We found an area that is being developed around the concept of preventing flooding. All the water channels to common areas, which are the lower lying areas in our subdivision. Places like the dog park, basketball courts, and soccer fields flood first. Our home sits on ground that is not considered to be in a flood zone. In fact, the mortgage company had recently informed us we did not need flood insurance. We didn’t have flood insurance.
The storm arrived, and much like the story of Winnie the Pooh, the rain, rain, rain came down, down, down. It came hard, fast and loud. It rained the first 12 hours like nothing I’d ever experienced. We watched puddles form to fill the streets, then the sidewalks. A break in the rain allowed only some water to drain.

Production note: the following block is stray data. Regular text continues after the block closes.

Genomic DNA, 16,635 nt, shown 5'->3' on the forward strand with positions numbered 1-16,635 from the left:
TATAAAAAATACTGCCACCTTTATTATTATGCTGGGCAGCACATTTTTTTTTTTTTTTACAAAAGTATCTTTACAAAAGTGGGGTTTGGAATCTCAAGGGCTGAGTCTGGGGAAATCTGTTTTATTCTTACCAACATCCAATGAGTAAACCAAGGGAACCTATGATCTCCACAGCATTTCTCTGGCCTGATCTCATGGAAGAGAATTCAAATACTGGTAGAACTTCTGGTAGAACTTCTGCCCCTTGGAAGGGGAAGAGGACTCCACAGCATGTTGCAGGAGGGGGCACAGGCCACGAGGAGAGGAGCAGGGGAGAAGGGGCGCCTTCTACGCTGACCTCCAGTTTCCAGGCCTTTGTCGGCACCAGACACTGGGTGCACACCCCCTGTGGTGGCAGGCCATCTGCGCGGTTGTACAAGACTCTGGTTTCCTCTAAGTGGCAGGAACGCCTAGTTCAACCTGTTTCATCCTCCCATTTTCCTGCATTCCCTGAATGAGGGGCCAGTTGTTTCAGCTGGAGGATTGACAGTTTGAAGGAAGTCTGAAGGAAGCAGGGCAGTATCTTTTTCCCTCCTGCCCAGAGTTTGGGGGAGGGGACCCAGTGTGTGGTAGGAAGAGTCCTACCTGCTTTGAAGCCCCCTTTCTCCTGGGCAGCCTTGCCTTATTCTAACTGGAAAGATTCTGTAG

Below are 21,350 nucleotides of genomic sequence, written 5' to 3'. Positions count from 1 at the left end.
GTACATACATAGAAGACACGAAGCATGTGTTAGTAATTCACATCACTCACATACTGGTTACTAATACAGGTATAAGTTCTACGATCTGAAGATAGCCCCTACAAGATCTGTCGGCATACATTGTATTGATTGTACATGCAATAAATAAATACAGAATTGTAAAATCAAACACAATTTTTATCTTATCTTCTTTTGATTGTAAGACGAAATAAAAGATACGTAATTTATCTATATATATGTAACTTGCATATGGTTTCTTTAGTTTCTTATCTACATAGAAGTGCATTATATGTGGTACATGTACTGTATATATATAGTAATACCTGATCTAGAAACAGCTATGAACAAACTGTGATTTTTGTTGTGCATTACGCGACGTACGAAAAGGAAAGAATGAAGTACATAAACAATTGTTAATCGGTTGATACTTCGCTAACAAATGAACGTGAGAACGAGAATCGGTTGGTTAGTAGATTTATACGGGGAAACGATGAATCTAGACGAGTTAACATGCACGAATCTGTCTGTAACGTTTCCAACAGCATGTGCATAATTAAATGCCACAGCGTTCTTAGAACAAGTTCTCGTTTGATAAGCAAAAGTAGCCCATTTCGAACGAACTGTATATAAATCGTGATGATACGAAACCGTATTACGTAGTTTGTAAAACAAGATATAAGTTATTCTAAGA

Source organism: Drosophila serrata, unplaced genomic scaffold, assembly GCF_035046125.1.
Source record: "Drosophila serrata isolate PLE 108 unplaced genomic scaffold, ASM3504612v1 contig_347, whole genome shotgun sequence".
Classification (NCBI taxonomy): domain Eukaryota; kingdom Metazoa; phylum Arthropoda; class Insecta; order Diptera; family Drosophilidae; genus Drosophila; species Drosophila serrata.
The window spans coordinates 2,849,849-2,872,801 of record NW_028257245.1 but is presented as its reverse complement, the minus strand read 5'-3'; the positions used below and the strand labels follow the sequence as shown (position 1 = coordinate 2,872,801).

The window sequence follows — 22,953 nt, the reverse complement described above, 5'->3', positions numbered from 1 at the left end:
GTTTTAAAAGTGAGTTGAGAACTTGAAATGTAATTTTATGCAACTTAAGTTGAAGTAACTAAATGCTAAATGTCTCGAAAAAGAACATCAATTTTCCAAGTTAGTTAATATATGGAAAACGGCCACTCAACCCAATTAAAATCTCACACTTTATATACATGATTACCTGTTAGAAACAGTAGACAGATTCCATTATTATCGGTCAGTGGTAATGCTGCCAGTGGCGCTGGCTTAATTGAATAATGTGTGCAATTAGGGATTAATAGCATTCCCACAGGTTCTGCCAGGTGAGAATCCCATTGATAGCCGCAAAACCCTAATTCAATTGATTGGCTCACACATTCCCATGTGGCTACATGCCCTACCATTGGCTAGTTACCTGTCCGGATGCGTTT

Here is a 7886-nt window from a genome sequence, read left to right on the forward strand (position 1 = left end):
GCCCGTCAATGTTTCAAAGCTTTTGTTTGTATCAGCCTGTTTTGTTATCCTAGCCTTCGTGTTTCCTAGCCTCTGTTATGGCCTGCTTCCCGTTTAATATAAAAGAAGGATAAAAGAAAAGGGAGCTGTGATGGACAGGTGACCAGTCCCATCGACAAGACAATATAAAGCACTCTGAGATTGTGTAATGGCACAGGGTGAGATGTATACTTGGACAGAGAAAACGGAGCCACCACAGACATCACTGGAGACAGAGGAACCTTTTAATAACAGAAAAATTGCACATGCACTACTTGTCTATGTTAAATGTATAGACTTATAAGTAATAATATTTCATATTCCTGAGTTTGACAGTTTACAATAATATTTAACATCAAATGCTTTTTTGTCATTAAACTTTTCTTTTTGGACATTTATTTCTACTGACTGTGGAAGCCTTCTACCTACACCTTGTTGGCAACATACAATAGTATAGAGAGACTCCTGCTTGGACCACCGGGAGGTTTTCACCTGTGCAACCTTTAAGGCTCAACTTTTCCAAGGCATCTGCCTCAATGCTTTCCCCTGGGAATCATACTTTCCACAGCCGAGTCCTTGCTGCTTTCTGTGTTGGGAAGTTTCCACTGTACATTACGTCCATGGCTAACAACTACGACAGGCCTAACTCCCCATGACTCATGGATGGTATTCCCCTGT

More rain brought the water to the middle of the driveway. A few trees were uprooted and the retention lake near our section was beginning to crest. It was only a short time later when its water joined the water in the street. Looking out the window, the houses on our street seemed to be tiny islands bobbing in a huge lake.
After I experienced the moment of, ‘Oh my God, it’s really going to happen to us; we’re really going to lose everything!’ I gathered myself and walked around the house and looked at the things we’d collected over the course of our marriage. I asked myself, ‘Is this important to the rest of my life?’ The answer was mostly, no.
The furniture and stuff that we kept when moving here because we wanted to be surrounded by things that mattered to us like: Nana’s china cabinet, the lamps that were wedding presents to my parents, and lest we forget, my shoes – all that didn’t matter. What I found myself reaching for were pictures, the book of names and addresses I’ve had since we were married, and the file in the cabinet marked, family history. I grabbed medical files and utility statements in case we’d have to communicate via snail mail or phone.